art by Matt Rhodes
There was this great ad for Ikea from years ago, directed by Spike Jonze:
Objects cannot make decisions. Objects do not grow. Objects do not make meanings in their lives. Objects do not possess agency. Objects lack emotion. Objects cannot create and act and cavort and cry and all the things people (and other living things) can do. Objects are fixed, predictable, unmalleable. Objects are either working or broken. Objects can be thrown away.
People are not objects, of course.
But we turn people into objects all the time.
Whenever we act like how we see, label, relate, or think of someone, and like the meaning they have for us is the right one, the true one, the one and only one, we’ve turned them into a thing. An object. An other.
We do this to our coworkers, management, professions, and the clerk at the store. We do it to hobby groups, enthusiasts, and fans of a thing. We do it to genders. We do it to whole cities and whole countries just as readily as we do it to our siblings, parents, friends, neighbors, and lovers.
When we objectify, we exterminate. The vital being entity that stands (metaphorically, perhaps) before us is snuffed out, and a thing is all that remains.
And the trouble is, we don’t treat things the same way as we treat people.
I do so love rammed earth construction. (So much so that it was one of my first Architecture Monday posts.) Something about it exudes warmth for me, often coupled with a delightful tactile roughness along with the beauty from the colourful striations.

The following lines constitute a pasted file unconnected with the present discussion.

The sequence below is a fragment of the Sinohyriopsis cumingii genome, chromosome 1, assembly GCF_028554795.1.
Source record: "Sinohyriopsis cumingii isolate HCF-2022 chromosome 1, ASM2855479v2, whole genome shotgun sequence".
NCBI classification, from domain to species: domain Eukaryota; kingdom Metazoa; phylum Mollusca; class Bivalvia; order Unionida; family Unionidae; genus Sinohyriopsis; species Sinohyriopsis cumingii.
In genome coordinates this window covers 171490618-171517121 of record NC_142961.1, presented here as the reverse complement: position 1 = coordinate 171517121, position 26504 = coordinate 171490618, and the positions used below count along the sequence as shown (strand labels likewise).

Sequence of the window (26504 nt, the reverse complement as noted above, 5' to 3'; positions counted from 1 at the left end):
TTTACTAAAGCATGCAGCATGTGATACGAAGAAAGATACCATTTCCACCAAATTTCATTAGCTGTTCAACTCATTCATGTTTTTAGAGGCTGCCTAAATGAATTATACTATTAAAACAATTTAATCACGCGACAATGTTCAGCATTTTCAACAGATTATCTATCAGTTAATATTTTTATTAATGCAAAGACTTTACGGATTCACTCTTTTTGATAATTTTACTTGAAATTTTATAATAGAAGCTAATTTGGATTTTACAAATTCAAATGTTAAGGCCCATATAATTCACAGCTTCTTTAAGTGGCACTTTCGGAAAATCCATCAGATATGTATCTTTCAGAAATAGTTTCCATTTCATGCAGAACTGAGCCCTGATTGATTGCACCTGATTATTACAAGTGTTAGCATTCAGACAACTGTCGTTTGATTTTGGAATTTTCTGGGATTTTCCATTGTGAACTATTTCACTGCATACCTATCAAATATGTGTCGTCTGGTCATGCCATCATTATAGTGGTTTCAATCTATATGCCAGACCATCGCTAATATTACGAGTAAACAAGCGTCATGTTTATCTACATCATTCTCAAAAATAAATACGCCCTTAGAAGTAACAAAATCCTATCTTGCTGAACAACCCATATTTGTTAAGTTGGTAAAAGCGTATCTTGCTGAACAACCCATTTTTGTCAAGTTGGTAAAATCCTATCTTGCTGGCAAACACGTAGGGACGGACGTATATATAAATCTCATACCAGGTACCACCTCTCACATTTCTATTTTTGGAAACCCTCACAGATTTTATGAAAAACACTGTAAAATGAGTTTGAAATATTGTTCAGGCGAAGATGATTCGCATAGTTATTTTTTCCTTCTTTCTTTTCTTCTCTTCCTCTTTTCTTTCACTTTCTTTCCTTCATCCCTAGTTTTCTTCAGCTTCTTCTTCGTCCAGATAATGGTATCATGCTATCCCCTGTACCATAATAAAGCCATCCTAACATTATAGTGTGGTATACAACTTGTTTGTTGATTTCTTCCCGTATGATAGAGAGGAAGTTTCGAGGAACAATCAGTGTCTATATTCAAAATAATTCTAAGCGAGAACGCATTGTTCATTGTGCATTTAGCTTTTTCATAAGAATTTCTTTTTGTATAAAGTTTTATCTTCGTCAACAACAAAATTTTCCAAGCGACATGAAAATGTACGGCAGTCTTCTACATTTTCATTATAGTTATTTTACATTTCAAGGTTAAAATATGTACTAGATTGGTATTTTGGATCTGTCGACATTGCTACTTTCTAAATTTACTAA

So that I love this office in Paraguay is no surprise. Made with reused formwork, recycled glass, and encircling existing trees, what would be a box is otherwise twisted into a spiral to enclose the office, kitchenette, toilet, and, of course, the trees. Cuts in both the walls and ceiling let in plenty of light to splay across those rough walls to create a lovely play of shadow that changes throughout the day.
Basic in form, this is a great example of how wonderful space can be created without breaking the bank. All it takes are deft hands and minds, care, and a desire to build something beautiful.
This picture of my beloved CN Tower:
Amusing not only for its odd look in its unfinished state (looks like they just reached the top out point for the Sky Pod), but also how bare and barren the skyline (or lack thereof) around it feels, with nary a tall building in site. These were early days in what would become the big TO….
Has nothing to do
With being fearless
Is not the absence of fear
It is having fear
And doing it anyway